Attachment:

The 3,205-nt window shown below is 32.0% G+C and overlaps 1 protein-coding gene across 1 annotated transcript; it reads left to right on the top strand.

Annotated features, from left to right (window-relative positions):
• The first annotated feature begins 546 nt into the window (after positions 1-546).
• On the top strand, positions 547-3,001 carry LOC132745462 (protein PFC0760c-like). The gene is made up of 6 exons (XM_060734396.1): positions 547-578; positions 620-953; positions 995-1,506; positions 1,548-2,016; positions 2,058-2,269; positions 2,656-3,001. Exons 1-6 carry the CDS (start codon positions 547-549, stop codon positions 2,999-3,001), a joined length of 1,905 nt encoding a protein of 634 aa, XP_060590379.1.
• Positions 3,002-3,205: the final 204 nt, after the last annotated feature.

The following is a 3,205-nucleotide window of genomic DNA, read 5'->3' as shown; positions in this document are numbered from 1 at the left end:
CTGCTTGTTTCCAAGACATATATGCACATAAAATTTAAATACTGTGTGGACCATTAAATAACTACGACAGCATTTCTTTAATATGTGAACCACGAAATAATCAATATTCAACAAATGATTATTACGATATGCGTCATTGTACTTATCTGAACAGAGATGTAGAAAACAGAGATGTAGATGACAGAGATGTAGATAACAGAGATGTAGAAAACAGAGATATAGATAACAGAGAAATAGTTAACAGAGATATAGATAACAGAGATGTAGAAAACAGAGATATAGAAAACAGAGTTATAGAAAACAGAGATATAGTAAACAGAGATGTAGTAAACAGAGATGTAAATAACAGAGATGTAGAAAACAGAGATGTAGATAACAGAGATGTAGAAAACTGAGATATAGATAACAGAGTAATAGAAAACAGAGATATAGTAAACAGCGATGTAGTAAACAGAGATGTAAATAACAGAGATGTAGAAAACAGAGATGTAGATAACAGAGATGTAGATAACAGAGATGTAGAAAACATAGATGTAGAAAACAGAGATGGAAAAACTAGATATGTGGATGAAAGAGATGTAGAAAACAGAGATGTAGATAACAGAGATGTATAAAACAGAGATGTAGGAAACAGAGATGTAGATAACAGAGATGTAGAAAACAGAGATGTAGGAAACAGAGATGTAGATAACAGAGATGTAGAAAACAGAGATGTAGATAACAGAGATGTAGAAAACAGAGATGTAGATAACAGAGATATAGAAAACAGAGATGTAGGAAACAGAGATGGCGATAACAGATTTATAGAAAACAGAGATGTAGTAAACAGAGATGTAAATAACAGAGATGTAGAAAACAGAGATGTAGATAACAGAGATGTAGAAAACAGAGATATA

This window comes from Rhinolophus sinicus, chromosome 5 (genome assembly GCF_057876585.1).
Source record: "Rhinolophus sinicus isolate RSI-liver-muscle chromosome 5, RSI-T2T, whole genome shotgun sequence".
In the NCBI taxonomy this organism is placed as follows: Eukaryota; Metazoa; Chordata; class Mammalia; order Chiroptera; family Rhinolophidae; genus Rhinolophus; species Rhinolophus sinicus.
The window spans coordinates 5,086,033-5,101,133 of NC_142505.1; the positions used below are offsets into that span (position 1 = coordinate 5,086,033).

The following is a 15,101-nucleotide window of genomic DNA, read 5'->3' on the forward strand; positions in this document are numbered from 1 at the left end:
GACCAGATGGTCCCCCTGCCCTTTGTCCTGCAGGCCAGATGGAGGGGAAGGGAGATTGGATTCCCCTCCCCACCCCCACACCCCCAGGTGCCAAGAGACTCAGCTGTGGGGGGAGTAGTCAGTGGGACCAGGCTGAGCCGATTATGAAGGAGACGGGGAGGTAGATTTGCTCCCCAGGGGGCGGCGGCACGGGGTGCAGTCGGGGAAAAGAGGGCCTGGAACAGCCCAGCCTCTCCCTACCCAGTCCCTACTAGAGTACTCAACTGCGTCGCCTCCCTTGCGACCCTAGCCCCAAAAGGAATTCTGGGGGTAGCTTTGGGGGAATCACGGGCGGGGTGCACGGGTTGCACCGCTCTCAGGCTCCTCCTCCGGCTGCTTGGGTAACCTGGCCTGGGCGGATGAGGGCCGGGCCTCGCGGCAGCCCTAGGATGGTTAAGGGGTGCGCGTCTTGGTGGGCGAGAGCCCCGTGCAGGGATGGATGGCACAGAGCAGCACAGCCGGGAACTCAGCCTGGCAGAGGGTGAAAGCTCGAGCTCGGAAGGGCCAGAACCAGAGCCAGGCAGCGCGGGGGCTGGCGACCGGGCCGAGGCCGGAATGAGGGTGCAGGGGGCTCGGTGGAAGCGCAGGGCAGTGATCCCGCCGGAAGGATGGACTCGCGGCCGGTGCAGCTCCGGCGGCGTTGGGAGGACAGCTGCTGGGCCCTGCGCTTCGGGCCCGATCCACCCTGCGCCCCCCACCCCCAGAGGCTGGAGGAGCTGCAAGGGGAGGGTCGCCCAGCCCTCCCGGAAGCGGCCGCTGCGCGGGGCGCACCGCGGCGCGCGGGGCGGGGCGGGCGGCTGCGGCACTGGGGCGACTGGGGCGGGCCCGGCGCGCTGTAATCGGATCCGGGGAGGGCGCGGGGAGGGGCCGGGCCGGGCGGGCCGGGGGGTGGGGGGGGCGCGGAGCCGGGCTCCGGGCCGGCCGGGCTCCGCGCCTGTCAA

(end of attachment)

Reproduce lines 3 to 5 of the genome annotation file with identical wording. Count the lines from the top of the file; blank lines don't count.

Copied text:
• The first annotated feature begins 546 nt into the window (after positions 1-546).
• On the top strand, positions 547-3,001 carry LOC132745462 (protein PFC0760c-like). The gene is made up of 6 exons (XM_060734396.1): positions 547-578; positions 620-953; positions 995-1,506; positions 1,548-2,016; positions 2,058-2,269; positions 2,656-3,001. Exons 1-6 carry the CDS (start codon positions 547-549, stop codon positions 2,999-3,001), a joined length of 1,905 nt encoding a protein of 634 aa, XP_060590379.1.
• Positions 3,002-3,205: the final 204 nt, after the last annotated feature.